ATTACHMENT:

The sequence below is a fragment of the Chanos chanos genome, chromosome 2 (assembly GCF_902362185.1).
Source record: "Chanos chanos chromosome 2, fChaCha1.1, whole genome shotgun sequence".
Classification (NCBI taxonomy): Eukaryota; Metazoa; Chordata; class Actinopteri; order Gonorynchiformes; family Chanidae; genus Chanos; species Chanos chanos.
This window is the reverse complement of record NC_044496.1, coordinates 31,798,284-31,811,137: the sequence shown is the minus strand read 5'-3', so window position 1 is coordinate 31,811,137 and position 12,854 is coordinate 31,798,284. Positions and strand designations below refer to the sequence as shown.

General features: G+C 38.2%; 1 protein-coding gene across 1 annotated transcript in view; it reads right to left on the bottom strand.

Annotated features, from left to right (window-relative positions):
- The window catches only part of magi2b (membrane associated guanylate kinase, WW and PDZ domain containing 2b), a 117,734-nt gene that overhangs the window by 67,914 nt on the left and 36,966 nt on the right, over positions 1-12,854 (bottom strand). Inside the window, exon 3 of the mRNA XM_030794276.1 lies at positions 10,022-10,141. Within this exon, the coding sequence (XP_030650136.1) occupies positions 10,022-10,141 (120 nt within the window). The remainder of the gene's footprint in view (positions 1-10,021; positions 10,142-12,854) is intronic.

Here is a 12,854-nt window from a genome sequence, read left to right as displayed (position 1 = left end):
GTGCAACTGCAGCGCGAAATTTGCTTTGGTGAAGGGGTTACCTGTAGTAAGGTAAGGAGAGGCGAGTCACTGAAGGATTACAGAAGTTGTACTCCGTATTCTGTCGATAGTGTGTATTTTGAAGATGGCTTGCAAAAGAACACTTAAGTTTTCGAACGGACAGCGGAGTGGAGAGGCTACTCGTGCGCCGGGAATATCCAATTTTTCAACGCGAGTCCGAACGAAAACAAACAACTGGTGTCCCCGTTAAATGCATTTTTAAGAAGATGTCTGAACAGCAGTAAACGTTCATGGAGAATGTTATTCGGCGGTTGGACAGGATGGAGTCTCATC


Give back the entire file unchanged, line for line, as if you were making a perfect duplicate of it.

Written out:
The sequence below is a fragment of the Chanos chanos genome, chromosome 2 (assembly GCF_902362185.1).
Source record: "Chanos chanos chromosome 2, fChaCha1.1, whole genome shotgun sequence".
Classification (NCBI taxonomy): Eukaryota; Metazoa; Chordata; class Actinopteri; order Gonorynchiformes; family Chanidae; genus Chanos; species Chanos chanos.
This window is the reverse complement of record NC_044496.1, coordinates 31,798,284-31,811,137: the sequence shown is the minus strand read 5'-3', so window position 1 is coordinate 31,811,137 and position 12,854 is coordinate 31,798,284. Positions and strand designations below refer to the sequence as shown.

General features: G+C 38.2%; 1 protein-coding gene across 1 annotated transcript in view; it reads right to left on the bottom strand.

Annotated features, from left to right (window-relative positions):
- The window catches only part of magi2b (membrane associated guanylate kinase, WW and PDZ domain containing 2b), a 117,734-nt gene that overhangs the window by 67,914 nt on the left and 36,966 nt on the right, over positions 1-12,854 (bottom strand). Inside the window, exon 3 of the mRNA XM_030794276.1 lies at positions 10,022-10,141. Within this exon, the coding sequence (XP_030650136.1) occupies positions 10,022-10,141 (120 nt within the window). The remainder of the gene's footprint in view (positions 1-10,021; positions 10,142-12,854) is intronic.

Here is a 12,854-nt window from a genome sequence, read left to right as displayed (position 1 = left end):
GTGCAACTGCAGCGCGAAATTTGCTTTGGTGAAGGGGTTACCTGTAGTAAGGTAAGGAGAGGCGAGTCACTGAAGGATTACAGAAGTTGTACTCCGTATTCTGTCGATAGTGTGTATTTTGAAGATGGCTTGCAAAAGAACACTTAAGTTTTCGAACGGACAGCGGAGTGGAGAGGCTACTCGTGCGCCGGGAATATCCAATTTTTCAACGCGAGTCCGAACGAAAACAAACAACTGGTGTCCCCGTTAAATGCATTTTTAAGAAGATGTCTGAACAGCAGTAAACGTTCATGGAGAATGTTATTCGGCGGTTGGACAGGATGGAGTCTCATC